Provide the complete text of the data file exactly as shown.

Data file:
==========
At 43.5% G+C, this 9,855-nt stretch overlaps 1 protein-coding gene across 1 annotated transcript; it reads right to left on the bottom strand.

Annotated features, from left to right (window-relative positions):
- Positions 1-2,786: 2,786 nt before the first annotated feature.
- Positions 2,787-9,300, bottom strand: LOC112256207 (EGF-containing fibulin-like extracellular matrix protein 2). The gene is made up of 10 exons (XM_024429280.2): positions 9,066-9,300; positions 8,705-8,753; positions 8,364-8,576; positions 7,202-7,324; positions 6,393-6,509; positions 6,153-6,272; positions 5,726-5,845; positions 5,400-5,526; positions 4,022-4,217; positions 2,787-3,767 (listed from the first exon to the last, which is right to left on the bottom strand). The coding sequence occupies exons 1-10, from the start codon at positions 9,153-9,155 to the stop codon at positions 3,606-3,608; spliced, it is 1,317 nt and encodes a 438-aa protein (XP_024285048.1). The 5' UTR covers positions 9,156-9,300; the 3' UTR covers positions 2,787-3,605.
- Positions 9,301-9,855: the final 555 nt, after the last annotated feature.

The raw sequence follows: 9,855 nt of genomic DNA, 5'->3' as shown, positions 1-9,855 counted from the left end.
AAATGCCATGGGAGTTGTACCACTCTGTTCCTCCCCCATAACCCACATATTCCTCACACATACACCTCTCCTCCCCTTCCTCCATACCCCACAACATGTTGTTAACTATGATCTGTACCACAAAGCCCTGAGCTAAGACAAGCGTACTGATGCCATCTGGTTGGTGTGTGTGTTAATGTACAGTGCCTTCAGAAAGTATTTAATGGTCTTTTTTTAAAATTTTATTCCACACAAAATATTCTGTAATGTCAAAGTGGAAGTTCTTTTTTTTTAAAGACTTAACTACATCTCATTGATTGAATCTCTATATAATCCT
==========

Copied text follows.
At 43.5% G+C, this 9,855-nt stretch overlaps 1 protein-coding gene across 1 annotated transcript; it reads right to left on the bottom strand.

Annotated features, from left to right (window-relative positions):
- Positions 1-2,786: 2,786 nt before the first annotated feature.
- Positions 2,787-9,300, bottom strand: LOC112256207 (EGF-containing fibulin-like extracellular matrix protein 2). The gene is made up of 10 exons (XM_024429280.2): positions 9,066-9,300; positions 8,705-8,753; positions 8,364-8,576; positions 7,202-7,324; positions 6,393-6,509; positions 6,153-6,272; positions 5,726-5,845; positions 5,400-5,526; positions 4,022-4,217; positions 2,787-3,767 (listed from the first exon to the last, which is right to left on the bottom strand). The coding sequence occupies exons 1-10, from the start codon at positions 9,153-9,155 to the stop codon at positions 3,606-3,608; spliced, it is 1,317 nt and encodes a 438-aa protein (XP_024285048.1). The 5' UTR covers positions 9,156-9,300; the 3' UTR covers positions 2,787-3,605.
- Positions 9,301-9,855: the final 555 nt, after the last annotated feature.

The raw sequence follows: 9,855 nt of genomic DNA, 5'->3' as shown, positions 1-9,855 counted from the left end.
AAATGCCATGGGAGTTGTACCACTCTGTTCCTCCCCCATAACCCACATATTCCTCACACATACACCTCTCCTCCCCTTCCTCCATACCCCACAACATGTTGTTAACTATGATCTGTACCACAAAGCCCTGAGCTAAGACAAGCGTACTGATGCCATCTGGTTGGTGTGTGTGTTAATGTACAGTGCCTTCAGAAAGTATTTAATGGTCTTTTTTTAAAATTTTATTCCACACAAAATATTCTGTAATGTCAAAGTGGAAGTTCTTTTTTTTTAAAGACTTAACTACATCTCATTGATTGAATCTCTATATAATCCT